Watching a belly dancer in a Greek restaurant dancing around in ways I'm sure would bring serious injury to my body, I realized with certainty that I will never be able to do that. 

I'm having a hard time wrapping myself around the fact two of the grandsons will be in kindergarten in the fall. Mom always said time goes by faster as you age and apparently she was right. It just doesn't seem that long ago when the girls were making tents in the front room pretending to be adults in their own homes. Now they’re sending their boys off to kindergarten.

Back to the Greek restaurant before I get all teary eyed and can't finish this column.

Everyone has a trick of sorts they show off to friends and family. Some have the knack of turning their eyelids inside out, while others make their tongues flip sideways. I bet you're sitting on the edge of your seat, anxious to find out what special trick I possess.

It's what the belly dancer does. No, not the dancing, and definitely not the stomach movements, although mine can do a dance of its own, much like that of a Jell-O-Jiggler. The clickety-clack of the cymbals tied onto the belly dancer's fingers is my trick, except I don't need them to be strapped on. Apparently I have sticky fingers.

Placing two coins together, holding them with just my index finger and thumb, I can click them together constantly, without letting them fall. It's the only talent I have, although it hasn’t come in handy at any time in my life.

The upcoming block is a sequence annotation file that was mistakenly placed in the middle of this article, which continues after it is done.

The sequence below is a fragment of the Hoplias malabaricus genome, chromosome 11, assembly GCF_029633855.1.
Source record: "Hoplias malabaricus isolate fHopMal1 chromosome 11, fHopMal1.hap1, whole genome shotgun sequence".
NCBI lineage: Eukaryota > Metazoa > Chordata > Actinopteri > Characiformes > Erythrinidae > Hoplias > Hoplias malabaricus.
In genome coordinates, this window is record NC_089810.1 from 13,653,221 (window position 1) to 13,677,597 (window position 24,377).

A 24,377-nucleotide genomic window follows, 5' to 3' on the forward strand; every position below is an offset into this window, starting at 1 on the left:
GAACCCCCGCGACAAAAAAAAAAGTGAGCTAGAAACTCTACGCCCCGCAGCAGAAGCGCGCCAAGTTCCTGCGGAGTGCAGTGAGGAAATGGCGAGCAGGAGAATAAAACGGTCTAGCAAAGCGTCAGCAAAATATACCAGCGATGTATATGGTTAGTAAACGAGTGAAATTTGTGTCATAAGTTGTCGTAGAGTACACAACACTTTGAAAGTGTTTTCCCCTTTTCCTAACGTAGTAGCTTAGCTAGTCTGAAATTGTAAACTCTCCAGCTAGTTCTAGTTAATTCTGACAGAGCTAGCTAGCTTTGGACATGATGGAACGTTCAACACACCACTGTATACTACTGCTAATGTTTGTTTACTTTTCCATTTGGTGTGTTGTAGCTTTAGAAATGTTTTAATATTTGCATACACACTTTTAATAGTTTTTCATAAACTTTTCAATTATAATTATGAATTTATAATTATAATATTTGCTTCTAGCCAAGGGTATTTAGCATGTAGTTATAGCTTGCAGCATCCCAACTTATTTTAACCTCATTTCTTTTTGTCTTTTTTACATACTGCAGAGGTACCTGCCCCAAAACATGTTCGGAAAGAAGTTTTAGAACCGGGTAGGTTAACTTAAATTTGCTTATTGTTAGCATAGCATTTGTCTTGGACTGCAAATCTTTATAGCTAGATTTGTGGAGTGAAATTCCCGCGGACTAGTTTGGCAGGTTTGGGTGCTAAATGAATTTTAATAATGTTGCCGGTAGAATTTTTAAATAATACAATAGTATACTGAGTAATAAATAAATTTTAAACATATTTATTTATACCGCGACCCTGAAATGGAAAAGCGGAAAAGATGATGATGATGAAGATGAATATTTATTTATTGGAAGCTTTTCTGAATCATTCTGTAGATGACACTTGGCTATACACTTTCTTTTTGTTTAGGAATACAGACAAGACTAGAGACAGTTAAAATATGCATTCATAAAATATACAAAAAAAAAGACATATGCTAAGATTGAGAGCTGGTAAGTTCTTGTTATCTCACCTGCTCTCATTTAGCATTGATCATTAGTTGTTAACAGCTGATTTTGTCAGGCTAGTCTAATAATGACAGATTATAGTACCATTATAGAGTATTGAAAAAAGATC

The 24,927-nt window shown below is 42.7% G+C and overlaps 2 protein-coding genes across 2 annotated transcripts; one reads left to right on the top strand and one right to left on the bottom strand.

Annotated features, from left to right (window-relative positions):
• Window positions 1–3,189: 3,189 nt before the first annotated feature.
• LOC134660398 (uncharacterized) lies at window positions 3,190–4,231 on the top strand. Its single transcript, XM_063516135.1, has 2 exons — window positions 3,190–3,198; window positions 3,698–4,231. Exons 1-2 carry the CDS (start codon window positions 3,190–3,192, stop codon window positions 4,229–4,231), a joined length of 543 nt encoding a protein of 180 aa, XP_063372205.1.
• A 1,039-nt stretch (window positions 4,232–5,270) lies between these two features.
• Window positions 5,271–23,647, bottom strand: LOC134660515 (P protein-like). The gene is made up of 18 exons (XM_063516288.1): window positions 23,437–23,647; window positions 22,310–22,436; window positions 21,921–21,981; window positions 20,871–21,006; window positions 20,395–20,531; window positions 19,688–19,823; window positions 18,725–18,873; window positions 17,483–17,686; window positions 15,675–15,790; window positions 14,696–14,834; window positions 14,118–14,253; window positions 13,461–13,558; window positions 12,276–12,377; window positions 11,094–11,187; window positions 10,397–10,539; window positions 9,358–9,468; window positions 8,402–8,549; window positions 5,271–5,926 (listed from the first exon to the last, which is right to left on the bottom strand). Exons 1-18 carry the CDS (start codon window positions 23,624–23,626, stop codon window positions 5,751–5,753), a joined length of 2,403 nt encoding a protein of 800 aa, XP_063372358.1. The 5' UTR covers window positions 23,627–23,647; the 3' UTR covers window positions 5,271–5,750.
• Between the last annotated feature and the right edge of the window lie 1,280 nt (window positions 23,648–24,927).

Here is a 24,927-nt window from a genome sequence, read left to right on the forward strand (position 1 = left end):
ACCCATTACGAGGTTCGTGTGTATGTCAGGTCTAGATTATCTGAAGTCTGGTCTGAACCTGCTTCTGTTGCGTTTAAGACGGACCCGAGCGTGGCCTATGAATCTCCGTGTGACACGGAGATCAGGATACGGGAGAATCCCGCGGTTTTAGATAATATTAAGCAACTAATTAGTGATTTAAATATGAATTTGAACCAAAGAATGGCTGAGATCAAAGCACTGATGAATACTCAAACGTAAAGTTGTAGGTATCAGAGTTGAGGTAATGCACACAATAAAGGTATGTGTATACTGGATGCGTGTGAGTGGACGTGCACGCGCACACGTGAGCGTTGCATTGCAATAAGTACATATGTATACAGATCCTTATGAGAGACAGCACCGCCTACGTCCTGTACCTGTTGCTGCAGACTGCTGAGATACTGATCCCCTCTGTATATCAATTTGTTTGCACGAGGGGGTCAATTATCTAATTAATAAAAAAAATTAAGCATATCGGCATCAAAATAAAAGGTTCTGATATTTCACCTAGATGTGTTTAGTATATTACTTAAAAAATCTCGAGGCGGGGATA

True artistic abilities started with my grandma and then continued onto mom and then began again with my sister. Apparently the talent gene ran out by the time I was born. Grandma could paint anything, whether on canvas or plaster and with either hand. She was ambidextrous and said it was because her teachers wouldn't let her be left-handed when she was in school. Mom followed suit with being able to paint anything and although my sister doesn't paint, she can sew.

A couple years ago, my sister and I made each other gifts for Christmas. I made her a hodgepodge scrapbook that looked like a first-grade project. She made me an awesome shirt and jacket that looked like it was purchased from a department store.

Unfortunately, the artistic gene didn't skip a generation so one of my daughters could claim to be a painter. They both make up for it by being the most beautiful and intelligent women I know. Sure I'm biased, but that's what moms do.

I'm retiring the coin trick as recently I’m trying to learn something new. It's called trying to get up off of the floor.

Sandy Turner is a GateHouse Media columnist.